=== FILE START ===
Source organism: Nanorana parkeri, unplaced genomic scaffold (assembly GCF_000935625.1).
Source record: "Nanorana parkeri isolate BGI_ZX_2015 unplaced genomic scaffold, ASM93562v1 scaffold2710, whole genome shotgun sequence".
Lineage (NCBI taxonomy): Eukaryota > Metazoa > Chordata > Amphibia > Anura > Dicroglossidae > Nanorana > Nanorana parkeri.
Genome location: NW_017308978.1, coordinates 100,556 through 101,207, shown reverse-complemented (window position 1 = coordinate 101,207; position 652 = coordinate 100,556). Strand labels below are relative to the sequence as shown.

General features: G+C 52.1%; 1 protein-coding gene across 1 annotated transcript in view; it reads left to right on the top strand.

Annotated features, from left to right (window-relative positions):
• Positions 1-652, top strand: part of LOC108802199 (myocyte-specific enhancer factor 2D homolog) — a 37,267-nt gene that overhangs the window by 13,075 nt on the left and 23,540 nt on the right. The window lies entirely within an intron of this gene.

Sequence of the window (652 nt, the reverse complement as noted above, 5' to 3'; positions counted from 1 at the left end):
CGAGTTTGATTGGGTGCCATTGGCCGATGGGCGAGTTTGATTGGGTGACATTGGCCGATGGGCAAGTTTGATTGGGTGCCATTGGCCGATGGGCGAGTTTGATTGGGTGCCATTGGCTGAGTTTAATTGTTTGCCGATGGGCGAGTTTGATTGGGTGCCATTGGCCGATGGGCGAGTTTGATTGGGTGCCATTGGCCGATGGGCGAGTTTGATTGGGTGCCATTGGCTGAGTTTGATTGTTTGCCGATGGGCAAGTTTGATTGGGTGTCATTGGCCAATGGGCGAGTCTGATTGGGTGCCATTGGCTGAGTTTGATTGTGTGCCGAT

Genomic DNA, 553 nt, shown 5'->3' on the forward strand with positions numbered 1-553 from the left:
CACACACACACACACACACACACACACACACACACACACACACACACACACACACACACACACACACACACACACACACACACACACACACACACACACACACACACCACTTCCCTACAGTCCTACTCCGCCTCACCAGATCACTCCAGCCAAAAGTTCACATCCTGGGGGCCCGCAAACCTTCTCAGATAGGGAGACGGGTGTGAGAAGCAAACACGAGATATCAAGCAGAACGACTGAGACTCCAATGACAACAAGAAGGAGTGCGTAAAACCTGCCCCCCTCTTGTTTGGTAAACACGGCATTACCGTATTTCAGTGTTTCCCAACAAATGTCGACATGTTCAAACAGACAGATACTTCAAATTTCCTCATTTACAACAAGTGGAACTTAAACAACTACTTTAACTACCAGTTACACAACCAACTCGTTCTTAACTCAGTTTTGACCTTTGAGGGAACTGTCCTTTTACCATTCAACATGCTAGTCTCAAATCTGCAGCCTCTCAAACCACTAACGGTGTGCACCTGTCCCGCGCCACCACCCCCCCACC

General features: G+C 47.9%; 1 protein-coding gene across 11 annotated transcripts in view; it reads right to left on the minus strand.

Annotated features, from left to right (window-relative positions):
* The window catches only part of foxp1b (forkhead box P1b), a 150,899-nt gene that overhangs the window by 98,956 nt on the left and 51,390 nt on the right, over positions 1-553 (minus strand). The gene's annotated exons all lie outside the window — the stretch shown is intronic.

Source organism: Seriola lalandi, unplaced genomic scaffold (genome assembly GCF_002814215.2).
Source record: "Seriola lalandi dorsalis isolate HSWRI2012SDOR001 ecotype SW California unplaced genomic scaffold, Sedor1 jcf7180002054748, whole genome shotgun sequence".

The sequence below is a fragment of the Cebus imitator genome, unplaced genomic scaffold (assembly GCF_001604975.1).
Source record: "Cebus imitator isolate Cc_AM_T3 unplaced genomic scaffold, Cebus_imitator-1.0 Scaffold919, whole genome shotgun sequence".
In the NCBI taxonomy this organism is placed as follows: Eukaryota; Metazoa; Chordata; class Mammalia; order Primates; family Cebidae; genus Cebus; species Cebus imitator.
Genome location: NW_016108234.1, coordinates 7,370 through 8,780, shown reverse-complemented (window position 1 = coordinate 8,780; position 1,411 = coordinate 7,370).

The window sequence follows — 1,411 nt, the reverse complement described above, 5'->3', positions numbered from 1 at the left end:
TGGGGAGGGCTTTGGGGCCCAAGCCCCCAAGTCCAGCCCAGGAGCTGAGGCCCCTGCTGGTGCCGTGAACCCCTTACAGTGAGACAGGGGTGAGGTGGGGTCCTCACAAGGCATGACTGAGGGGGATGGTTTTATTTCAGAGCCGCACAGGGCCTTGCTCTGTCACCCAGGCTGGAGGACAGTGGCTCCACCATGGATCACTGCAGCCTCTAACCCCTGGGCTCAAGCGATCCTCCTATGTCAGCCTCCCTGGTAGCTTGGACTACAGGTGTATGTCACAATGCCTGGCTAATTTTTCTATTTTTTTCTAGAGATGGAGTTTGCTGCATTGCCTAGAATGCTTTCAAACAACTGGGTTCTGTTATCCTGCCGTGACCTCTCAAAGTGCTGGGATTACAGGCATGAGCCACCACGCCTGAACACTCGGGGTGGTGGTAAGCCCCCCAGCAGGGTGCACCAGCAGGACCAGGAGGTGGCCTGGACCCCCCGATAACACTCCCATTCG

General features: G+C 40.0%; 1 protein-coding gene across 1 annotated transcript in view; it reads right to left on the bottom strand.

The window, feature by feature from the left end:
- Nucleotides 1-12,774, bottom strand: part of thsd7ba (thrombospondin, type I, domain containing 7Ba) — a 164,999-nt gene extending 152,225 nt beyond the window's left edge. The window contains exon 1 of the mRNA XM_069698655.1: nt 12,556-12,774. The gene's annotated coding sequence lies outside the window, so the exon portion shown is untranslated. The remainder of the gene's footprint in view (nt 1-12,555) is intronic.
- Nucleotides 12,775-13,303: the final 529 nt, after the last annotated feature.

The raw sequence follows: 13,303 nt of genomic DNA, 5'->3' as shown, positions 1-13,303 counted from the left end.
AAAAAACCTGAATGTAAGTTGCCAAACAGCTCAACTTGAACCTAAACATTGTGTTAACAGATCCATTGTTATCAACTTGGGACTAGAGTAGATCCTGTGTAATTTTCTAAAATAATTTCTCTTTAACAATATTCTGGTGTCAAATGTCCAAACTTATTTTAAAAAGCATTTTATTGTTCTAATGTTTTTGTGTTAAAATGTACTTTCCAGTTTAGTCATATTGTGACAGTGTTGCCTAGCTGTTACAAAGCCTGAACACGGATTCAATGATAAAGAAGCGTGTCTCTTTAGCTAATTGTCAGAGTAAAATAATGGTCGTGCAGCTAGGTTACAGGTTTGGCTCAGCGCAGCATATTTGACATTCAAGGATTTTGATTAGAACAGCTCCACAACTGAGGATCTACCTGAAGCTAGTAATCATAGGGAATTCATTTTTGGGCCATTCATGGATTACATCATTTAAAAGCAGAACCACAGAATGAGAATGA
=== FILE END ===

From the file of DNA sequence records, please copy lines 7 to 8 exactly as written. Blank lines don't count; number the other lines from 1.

• Positions 1-652, top strand: part of LOC108802199 (myocyte-specific enhancer factor 2D homolog) — a 37,267-nt gene that overhangs the window by 13,075 nt on the left and 23,540 nt on the right. The window lies entirely within an intron of this gene.

Sequence of the window (652 nt, the reverse complement as noted above, 5' to 3'; positions counted from 1 at the left end):